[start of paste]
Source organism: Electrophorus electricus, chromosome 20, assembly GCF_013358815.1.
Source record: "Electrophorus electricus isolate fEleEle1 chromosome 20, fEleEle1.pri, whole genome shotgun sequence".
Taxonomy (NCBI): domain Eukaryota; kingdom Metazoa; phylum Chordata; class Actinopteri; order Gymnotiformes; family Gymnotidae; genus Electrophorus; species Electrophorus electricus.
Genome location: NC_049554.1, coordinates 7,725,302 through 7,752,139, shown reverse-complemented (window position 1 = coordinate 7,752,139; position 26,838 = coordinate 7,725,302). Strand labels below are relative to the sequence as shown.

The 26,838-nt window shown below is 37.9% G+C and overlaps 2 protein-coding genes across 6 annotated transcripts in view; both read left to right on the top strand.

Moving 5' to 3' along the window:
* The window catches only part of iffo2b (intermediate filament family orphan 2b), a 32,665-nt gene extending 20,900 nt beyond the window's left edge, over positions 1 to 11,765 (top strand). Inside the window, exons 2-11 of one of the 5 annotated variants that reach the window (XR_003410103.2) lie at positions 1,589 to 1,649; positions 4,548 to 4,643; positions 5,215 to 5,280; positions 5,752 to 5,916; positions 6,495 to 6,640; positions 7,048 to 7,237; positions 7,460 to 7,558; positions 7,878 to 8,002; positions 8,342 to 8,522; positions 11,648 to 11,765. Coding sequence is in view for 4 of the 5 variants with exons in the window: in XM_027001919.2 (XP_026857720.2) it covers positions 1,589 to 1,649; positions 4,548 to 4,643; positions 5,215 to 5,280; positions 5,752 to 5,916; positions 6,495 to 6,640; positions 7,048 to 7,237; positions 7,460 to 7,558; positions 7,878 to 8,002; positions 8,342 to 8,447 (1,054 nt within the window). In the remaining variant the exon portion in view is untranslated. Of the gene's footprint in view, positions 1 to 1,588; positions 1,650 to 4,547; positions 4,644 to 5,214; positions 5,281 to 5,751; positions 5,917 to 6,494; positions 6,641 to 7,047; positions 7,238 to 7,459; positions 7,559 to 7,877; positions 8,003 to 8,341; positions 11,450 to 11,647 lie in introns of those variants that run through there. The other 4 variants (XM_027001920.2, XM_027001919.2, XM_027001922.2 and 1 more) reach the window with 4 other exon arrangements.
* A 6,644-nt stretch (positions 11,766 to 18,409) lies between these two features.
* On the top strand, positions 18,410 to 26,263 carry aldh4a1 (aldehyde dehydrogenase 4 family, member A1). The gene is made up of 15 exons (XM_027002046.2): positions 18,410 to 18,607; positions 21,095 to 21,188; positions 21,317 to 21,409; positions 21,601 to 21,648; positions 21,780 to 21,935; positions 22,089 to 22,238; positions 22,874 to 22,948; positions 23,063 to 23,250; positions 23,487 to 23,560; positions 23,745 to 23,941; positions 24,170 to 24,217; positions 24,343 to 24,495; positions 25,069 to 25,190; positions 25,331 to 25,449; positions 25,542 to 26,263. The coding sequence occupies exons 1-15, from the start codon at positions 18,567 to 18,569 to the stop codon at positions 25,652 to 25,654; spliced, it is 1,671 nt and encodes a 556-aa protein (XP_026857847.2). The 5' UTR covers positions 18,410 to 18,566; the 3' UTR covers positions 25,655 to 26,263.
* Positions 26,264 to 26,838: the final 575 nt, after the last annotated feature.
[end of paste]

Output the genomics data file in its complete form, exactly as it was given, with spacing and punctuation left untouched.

Source organism: Electrophorus electricus, chromosome 20, assembly GCF_013358815.1.
Source record: "Electrophorus electricus isolate fEleEle1 chromosome 20, fEleEle1.pri, whole genome shotgun sequence".
Taxonomy (NCBI): domain Eukaryota; kingdom Metazoa; phylum Chordata; class Actinopteri; order Gymnotiformes; family Gymnotidae; genus Electrophorus; species Electrophorus electricus.
Genome location: NC_049554.1, coordinates 7,725,302 through 7,752,139, shown reverse-complemented (window position 1 = coordinate 7,752,139; position 26,838 = coordinate 7,725,302). Strand labels below are relative to the sequence as shown.

The 26,838-nt window shown below is 37.9% G+C and overlaps 2 protein-coding genes across 6 annotated transcripts in view; both read left to right on the top strand.

Moving 5' to 3' along the window:
* The window catches only part of iffo2b (intermediate filament family orphan 2b), a 32,665-nt gene extending 20,900 nt beyond the window's left edge, over positions 1 to 11,765 (top strand). Inside the window, exons 2-11 of one of the 5 annotated variants that reach the window (XR_003410103.2) lie at positions 1,589 to 1,649; positions 4,548 to 4,643; positions 5,215 to 5,280; positions 5,752 to 5,916; positions 6,495 to 6,640; positions 7,048 to 7,237; positions 7,460 to 7,558; positions 7,878 to 8,002; positions 8,342 to 8,522; positions 11,648 to 11,765. Coding sequence is in view for 4 of the 5 variants with exons in the window: in XM_027001919.2 (XP_026857720.2) it covers positions 1,589 to 1,649; positions 4,548 to 4,643; positions 5,215 to 5,280; positions 5,752 to 5,916; positions 6,495 to 6,640; positions 7,048 to 7,237; positions 7,460 to 7,558; positions 7,878 to 8,002; positions 8,342 to 8,447 (1,054 nt within the window). In the remaining variant the exon portion in view is untranslated. Of the gene's footprint in view, positions 1 to 1,588; positions 1,650 to 4,547; positions 4,644 to 5,214; positions 5,281 to 5,751; positions 5,917 to 6,494; positions 6,641 to 7,047; positions 7,238 to 7,459; positions 7,559 to 7,877; positions 8,003 to 8,341; positions 11,450 to 11,647 lie in introns of those variants that run through there. The other 4 variants (XM_027001920.2, XM_027001919.2, XM_027001922.2 and 1 more) reach the window with 4 other exon arrangements.
* A 6,644-nt stretch (positions 11,766 to 18,409) lies between these two features.
* On the top strand, positions 18,410 to 26,263 carry aldh4a1 (aldehyde dehydrogenase 4 family, member A1). The gene is made up of 15 exons (XM_027002046.2): positions 18,410 to 18,607; positions 21,095 to 21,188; positions 21,317 to 21,409; positions 21,601 to 21,648; positions 21,780 to 21,935; positions 22,089 to 22,238; positions 22,874 to 22,948; positions 23,063 to 23,250; positions 23,487 to 23,560; positions 23,745 to 23,941; positions 24,170 to 24,217; positions 24,343 to 24,495; positions 25,069 to 25,190; positions 25,331 to 25,449; positions 25,542 to 26,263. The coding sequence occupies exons 1-15, from the start codon at positions 18,567 to 18,569 to the stop codon at positions 25,652 to 25,654; spliced, it is 1,671 nt and encodes a 556-aa protein (XP_026857847.2). The 5' UTR covers positions 18,410 to 18,566; the 3' UTR covers positions 25,655 to 26,263.
* Positions 26,264 to 26,838: the final 575 nt, after the last annotated feature.